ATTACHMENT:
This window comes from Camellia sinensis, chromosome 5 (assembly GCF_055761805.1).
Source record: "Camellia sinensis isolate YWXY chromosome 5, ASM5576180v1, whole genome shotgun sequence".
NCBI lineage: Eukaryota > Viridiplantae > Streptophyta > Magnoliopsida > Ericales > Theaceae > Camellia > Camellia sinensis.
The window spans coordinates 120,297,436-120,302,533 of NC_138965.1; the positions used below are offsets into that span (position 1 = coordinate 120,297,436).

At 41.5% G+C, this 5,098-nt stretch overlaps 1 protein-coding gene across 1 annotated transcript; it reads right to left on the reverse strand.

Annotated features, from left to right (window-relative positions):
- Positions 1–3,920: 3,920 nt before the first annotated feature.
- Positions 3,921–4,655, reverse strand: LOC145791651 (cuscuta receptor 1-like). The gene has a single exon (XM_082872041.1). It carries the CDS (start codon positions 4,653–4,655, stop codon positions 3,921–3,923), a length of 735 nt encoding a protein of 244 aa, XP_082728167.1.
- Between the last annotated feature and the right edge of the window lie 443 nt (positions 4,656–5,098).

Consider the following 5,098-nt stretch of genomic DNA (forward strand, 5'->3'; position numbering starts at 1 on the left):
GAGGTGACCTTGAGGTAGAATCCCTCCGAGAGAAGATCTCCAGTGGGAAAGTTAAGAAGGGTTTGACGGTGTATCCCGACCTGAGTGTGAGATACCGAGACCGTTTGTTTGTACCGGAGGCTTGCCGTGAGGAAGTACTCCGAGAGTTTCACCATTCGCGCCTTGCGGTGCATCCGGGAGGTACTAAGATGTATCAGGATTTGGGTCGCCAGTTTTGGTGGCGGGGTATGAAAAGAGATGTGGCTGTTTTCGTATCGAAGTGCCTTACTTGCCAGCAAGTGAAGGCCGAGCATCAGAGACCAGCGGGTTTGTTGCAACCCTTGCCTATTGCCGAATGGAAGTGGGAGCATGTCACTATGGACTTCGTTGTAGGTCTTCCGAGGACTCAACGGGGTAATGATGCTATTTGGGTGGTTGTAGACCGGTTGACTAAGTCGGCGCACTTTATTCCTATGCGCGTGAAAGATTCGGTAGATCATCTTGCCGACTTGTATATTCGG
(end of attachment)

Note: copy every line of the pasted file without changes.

This window comes from Camellia sinensis, chromosome 5 (assembly GCF_055761805.1).
Source record: "Camellia sinensis isolate YWXY chromosome 5, ASM5576180v1, whole genome shotgun sequence".
NCBI lineage: Eukaryota > Viridiplantae > Streptophyta > Magnoliopsida > Ericales > Theaceae > Camellia > Camellia sinensis.
The window spans coordinates 120,297,436-120,302,533 of NC_138965.1; the positions used below are offsets into that span (position 1 = coordinate 120,297,436).

At 41.5% G+C, this 5,098-nt stretch overlaps 1 protein-coding gene across 1 annotated transcript; it reads right to left on the reverse strand.

Annotated features, from left to right (window-relative positions):
- Positions 1–3,920: 3,920 nt before the first annotated feature.
- Positions 3,921–4,655, reverse strand: LOC145791651 (cuscuta receptor 1-like). The gene has a single exon (XM_082872041.1). It carries the CDS (start codon positions 4,653–4,655, stop codon positions 3,921–3,923), a length of 735 nt encoding a protein of 244 aa, XP_082728167.1.
- Between the last annotated feature and the right edge of the window lie 443 nt (positions 4,656–5,098).

Consider the following 5,098-nt stretch of genomic DNA (forward strand, 5'->3'; position numbering starts at 1 on the left):
GAGGTGACCTTGAGGTAGAATCCCTCCGAGAGAAGATCTCCAGTGGGAAAGTTAAGAAGGGTTTGACGGTGTATCCCGACCTGAGTGTGAGATACCGAGACCGTTTGTTTGTACCGGAGGCTTGCCGTGAGGAAGTACTCCGAGAGTTTCACCATTCGCGCCTTGCGGTGCATCCGGGAGGTACTAAGATGTATCAGGATTTGGGTCGCCAGTTTTGGTGGCGGGGTATGAAAAGAGATGTGGCTGTTTTCGTATCGAAGTGCCTTACTTGCCAGCAAGTGAAGGCCGAGCATCAGAGACCAGCGGGTTTGTTGCAACCCTTGCCTATTGCCGAATGGAAGTGGGAGCATGTCACTATGGACTTCGTTGTAGGTCTTCCGAGGACTCAACGGGGTAATGATGCTATTTGGGTGGTTGTAGACCGGTTGACTAAGTCGGCGCACTTTATTCCTATGCGCGTGAAAGATTCGGTAGATCATCTTGCCGACTTGTATATTCGG